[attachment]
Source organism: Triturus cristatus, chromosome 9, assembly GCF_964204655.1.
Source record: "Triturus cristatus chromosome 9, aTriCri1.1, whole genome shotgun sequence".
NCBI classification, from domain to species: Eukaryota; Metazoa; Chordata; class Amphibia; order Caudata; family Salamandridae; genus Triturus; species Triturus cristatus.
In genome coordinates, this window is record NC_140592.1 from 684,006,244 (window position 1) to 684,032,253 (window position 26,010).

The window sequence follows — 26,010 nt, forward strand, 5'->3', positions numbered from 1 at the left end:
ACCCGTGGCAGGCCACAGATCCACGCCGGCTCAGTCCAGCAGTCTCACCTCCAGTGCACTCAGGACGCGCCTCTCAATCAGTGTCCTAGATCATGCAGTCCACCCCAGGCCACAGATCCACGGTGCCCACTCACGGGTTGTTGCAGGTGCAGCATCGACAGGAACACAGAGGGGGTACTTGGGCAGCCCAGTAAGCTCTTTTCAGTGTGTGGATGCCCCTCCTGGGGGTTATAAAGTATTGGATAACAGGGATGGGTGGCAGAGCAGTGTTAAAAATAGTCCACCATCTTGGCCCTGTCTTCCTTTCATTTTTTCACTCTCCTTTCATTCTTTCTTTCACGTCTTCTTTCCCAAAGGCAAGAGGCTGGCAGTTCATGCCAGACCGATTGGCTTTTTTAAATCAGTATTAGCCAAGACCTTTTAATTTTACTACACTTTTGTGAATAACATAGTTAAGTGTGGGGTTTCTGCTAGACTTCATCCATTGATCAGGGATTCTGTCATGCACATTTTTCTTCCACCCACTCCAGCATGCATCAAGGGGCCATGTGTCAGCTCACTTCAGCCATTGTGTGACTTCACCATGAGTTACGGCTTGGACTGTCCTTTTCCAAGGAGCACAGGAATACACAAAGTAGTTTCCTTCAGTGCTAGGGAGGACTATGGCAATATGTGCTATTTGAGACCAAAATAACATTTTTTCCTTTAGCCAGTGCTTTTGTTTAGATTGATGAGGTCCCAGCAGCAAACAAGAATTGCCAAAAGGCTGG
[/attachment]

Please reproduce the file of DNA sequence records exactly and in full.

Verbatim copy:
Source organism: Triturus cristatus, chromosome 9, assembly GCF_964204655.1.
Source record: "Triturus cristatus chromosome 9, aTriCri1.1, whole genome shotgun sequence".
NCBI classification, from domain to species: Eukaryota; Metazoa; Chordata; class Amphibia; order Caudata; family Salamandridae; genus Triturus; species Triturus cristatus.
In genome coordinates, this window is record NC_140592.1 from 684,006,244 (window position 1) to 684,032,253 (window position 26,010).

The window sequence follows — 26,010 nt, forward strand, 5'->3', positions numbered from 1 at the left end:
ACCCGTGGCAGGCCACAGATCCACGCCGGCTCAGTCCAGCAGTCTCACCTCCAGTGCACTCAGGACGCGCCTCTCAATCAGTGTCCTAGATCATGCAGTCCACCCCAGGCCACAGATCCACGGTGCCCACTCACGGGTTGTTGCAGGTGCAGCATCGACAGGAACACAGAGGGGGTACTTGGGCAGCCCAGTAAGCTCTTTTCAGTGTGTGGATGCCCCTCCTGGGGGTTATAAAGTATTGGATAACAGGGATGGGTGGCAGAGCAGTGTTAAAAATAGTCCACCATCTTGGCCCTGTCTTCCTTTCATTTTTTCACTCTCCTTTCATTCTTTCTTTCACGTCTTCTTTCCCAAAGGCAAGAGGCTGGCAGTTCATGCCAGACCGATTGGCTTTTTTAAATCAGTATTAGCCAAGACCTTTTAATTTTACTACACTTTTGTGAATAACATAGTTAAGTGTGGGGTTTCTGCTAGACTTCATCCATTGATCAGGGATTCTGTCATGCACATTTTTCTTCCACCCACTCCAGCATGCATCAAGGGGCCATGTGTCAGCTCACTTCAGCCATTGTGTGACTTCACCATGAGTTACGGCTTGGACTGTCCTTTTCCAAGGAGCACAGGAATACACAAAGTAGTTTCCTTCAGTGCTAGGGAGGACTATGGCAATATGTGCTATTTGAGACCAAAATAACATTTTTTCCTTTAGCCAGTGCTTTTGTTTAGATTGATGAGGTCCCAGCAGCAAACAAGAATTGCCAAAAGGCTGG